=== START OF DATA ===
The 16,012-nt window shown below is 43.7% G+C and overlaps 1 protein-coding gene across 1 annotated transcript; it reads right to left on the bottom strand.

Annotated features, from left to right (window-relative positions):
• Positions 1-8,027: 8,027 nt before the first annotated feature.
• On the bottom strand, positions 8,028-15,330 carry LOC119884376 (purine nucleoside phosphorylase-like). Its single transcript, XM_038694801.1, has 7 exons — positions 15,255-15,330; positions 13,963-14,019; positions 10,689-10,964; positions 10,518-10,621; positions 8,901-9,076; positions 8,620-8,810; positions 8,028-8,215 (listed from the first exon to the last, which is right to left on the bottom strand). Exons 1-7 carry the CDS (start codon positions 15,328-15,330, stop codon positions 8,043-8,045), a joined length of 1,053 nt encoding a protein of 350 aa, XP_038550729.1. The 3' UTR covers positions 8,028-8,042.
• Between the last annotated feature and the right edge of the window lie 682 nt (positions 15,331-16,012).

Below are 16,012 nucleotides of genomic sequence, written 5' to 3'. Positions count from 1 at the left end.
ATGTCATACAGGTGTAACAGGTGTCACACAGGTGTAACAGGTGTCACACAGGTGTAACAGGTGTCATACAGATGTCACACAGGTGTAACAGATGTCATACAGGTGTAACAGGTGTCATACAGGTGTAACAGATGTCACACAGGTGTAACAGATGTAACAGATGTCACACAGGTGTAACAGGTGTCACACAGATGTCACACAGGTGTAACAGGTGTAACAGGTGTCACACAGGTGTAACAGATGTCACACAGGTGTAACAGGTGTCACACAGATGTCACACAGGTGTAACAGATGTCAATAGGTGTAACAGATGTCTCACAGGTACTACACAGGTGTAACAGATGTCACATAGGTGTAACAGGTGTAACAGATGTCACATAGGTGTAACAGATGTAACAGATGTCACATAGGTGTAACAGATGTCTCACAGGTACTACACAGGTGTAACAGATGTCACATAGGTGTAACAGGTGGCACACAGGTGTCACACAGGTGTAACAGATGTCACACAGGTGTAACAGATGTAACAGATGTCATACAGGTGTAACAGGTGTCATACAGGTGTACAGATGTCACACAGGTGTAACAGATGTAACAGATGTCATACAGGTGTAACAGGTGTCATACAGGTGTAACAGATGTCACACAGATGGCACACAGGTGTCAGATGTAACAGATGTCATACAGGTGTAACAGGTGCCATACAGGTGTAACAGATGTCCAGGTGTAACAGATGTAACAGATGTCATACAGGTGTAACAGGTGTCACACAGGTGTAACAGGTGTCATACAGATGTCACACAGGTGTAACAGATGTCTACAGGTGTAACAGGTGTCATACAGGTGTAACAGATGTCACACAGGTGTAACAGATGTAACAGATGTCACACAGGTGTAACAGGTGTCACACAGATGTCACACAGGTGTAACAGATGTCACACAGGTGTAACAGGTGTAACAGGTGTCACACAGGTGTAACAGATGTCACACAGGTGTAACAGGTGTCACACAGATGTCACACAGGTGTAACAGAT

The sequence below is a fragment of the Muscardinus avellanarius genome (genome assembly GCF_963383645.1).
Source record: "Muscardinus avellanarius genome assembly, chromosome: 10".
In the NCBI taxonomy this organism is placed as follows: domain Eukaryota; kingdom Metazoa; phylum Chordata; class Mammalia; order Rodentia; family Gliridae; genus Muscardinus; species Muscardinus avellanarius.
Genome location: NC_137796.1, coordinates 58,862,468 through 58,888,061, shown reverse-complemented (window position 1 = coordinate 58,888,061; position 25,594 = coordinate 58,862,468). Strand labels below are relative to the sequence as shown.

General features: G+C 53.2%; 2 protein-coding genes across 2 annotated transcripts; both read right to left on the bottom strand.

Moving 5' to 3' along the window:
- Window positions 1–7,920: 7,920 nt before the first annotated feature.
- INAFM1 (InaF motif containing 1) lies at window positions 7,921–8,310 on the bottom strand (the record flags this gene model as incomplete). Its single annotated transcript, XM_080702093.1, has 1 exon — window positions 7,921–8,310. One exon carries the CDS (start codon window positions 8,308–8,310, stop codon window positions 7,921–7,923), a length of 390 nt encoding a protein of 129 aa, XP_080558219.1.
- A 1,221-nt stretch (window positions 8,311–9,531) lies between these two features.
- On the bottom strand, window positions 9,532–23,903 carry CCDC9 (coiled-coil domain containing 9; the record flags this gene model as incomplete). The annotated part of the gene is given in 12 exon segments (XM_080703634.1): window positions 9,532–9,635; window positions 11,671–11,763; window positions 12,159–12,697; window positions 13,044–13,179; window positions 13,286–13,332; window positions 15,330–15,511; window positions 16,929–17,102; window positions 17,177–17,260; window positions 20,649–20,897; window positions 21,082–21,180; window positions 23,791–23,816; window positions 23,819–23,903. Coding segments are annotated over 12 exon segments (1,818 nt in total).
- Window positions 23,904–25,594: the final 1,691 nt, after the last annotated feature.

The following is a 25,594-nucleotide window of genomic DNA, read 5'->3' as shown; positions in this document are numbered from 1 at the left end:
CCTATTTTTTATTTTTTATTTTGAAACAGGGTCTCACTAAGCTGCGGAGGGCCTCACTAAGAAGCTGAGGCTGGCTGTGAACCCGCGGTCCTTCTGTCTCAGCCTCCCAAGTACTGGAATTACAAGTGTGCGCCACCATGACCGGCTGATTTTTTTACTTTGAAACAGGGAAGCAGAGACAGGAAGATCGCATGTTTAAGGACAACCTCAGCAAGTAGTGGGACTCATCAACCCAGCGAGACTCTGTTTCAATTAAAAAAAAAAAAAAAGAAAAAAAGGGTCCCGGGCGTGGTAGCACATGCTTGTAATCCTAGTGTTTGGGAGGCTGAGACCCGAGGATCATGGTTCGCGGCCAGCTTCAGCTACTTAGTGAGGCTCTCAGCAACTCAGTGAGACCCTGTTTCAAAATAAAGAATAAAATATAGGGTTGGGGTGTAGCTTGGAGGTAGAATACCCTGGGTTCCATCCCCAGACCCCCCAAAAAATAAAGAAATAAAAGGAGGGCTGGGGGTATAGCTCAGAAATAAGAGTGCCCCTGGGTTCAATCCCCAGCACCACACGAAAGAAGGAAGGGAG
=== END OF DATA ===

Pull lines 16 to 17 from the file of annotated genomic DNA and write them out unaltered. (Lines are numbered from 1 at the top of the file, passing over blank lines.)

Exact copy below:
- A 1,221-nt stretch (window positions 8,311–9,531) lies between these two features.
- On the bottom strand, window positions 9,532–23,903 carry CCDC9 (coiled-coil domain containing 9; the record flags this gene model as incomplete). The annotated part of the gene is given in 12 exon segments (XM_080703634.1): window positions 9,532–9,635; window positions 11,671–11,763; window positions 12,159–12,697; window positions 13,044–13,179; window positions 13,286–13,332; window positions 15,330–15,511; window positions 16,929–17,102; window positions 17,177–17,260; window positions 20,649–20,897; window positions 21,082–21,180; window positions 23,791–23,816; window positions 23,819–23,903. Coding segments are annotated over 12 exon segments (1,818 nt in total).